Rule 4-903. Uniform custody evaluations.
To establish uniform guidelines for the performance of custody evaluations.
This rule shall apply to the district and juvenile courts.
Statement of the Rule:
(1) Custody evaluations shall be performed by professionals who have specific training in child development, and who are licensed by the Utah Department of Occupational and Professional Licensing as either a (a) Licensed Clinical Social Worker, (b) Licensed Psychologist, (c) Licensed Physician who is board certified in psychiatry, or (d) Licensed Marriage and Family Therapist.
(2) Every motion or stipulation for the performance of a custody evaluation shall include:
(2)(A) the name, address, and telephone number of each evaluator nominated, or the evaluator agreed upon;
(2)(B) the anticipated dates of commencement and completion of the evaluation and the estimated cost of the evaluation;
(2)(C) specific factors, if any, to be addressed in the evaluation.
(3) Every order requiring the performance of a custody evaluation shall:
(3)(A) require the parties to cooperate as requested by the evaluator;
(3)(B) restrict disclosure of the evaluation’s findings or recommendations and privileged information obtained except in the context of the subject litigation or other proceedings as deemed necessary by the court;
(3)(C) assign responsibility for payment from the beginning of the evaluation through the custody evaluation conference, as well as the costs of the written report if requested;
(3)(D) specify dates for commencement and completion of the evaluation;
(3)(E) specify any additional factors to be addressed in the evaluation;
(3)(F) require the evaluator to provide written notice to the court, counsel and parties within five business days of completion (of information-gathering) or termination of the evaluation and, if terminated, the reason;
(3)(G) require counsel and parties to complete a custody evaluation conference with the court and the evaluator within 45 days of notice of completion (of information gathering) or termination unless otherwise directed by the court so that evaluator may issue a verbal report; and
(3)(H) require that any party wanting a written custody evaluation report give written notice to the evaluator within 45 days after the custody evaluation conference.
(4) The purpose of the custody evaluation will be to provide the court with information it can use to make decisions regarding custody and parenting time arrangements that are in the child’s best interest. Unless otherwise specified in the order, evaluators must consider and respond to each of the following factors:
(4)(A) the developmental needs of the child (including, but not limited to, physical, emotional, educational, medical and any special needs), and the parents’ demonstrated understanding of, responsiveness to, and ability to meet, those needs.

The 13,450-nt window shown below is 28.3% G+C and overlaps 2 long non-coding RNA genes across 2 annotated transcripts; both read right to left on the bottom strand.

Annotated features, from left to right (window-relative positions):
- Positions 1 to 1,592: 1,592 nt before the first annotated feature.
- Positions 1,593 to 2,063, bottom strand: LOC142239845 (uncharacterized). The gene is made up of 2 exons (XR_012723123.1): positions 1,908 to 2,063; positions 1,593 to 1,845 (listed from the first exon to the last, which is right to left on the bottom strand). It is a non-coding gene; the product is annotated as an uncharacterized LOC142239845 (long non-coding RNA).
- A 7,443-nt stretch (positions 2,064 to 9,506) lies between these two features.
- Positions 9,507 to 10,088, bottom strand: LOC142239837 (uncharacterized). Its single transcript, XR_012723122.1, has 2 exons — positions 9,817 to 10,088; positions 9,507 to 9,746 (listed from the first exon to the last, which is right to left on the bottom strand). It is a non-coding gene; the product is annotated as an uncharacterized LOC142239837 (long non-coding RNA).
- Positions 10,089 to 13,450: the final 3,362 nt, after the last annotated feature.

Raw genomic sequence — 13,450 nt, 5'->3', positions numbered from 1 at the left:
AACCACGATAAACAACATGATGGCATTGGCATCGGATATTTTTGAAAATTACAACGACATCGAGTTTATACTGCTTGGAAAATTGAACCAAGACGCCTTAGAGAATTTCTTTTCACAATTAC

(4)(B) the stated wishes and concerns of each child, taking into consideration the child’s cognitive ability and emotional maturity.
(4)(C) the relative benefit of keeping siblings together;
(4)(D) the relative strength of the child's bond with the prospective custodians, meaning the depth, quality and nature of the relationship between a prospective custodian and child;
(4)(E) previous parenting arrangements where the child has been happy and well adjusted;
(4)(F) factors relating to the prospective custodians' character and their capacity and willingness to function as parents, including:
(4)(F)(i) parenting skills
(4)(F)(ii) co-parenting skills (including, but not limited to, the ability to facilitate the child’s relationship with the other parent, and to appropriately communicate with the other parent);
(4)(F)(iii) moral character;
(4)(F)(iv) emotional stability;
(4)(F)(v) duration and depth of desire for custody and parent-time;
(4)(F)(vi) ability to provide personal rather than surrogate care;
(4)(F)(vii) significant impairment of ability to function as a parent through drug abuse, excessive drinking or other causes;
(4)(F)(viii) reasons for having relinquished custody or parent-time in the past;
(4)(F)(ix) religious compatibility with the child;
(4)(F)(x) the child's interaction and relationship with the child's step-parent(s), extended family members, and/or any other person who may significantly affect the child's best interest;
(4)(F)(xi) financial responsibility;
(4)(F)(xii) evidence of abuse of the subject child, another child, or spouse;
(4)(G) factors affecting a determination for joint legal and/or physical custody as set forth in Utah Code 30-3-10.2; and
(4)(H) any other factors deemed important by the evaluator, the parties, or the court.
(5) In cases in which specific areas of concern exist such as domestic violence, sexual abuse, substance abuse, mental illness, and the evaluator does not possess specialized training or experience in the area(s) of concern, the evaluator shall consult with those having specialized training or experience. The assessment shall take into consideration the potential danger posed to the child’s custodian and the child(ren).
(6) In cases in which psychological testing is employed as a component of the evaluation, it shall be conducted by a licensed psychologist who is trained in the use of the tests administered, and adheres to the ethical standards for the use and interpretation of psychological tests in the jurisdiction in which he or she is licensed to practice. If psychological testing is conducted with adults and/or children, it shall be done with knowledge of the limits of the testing and should be viewed within the context of information gained from clinical interviews and other available data. Conclusions drawn from psychological testing should take into account the inherent stresses associated with divorce and custody disputes.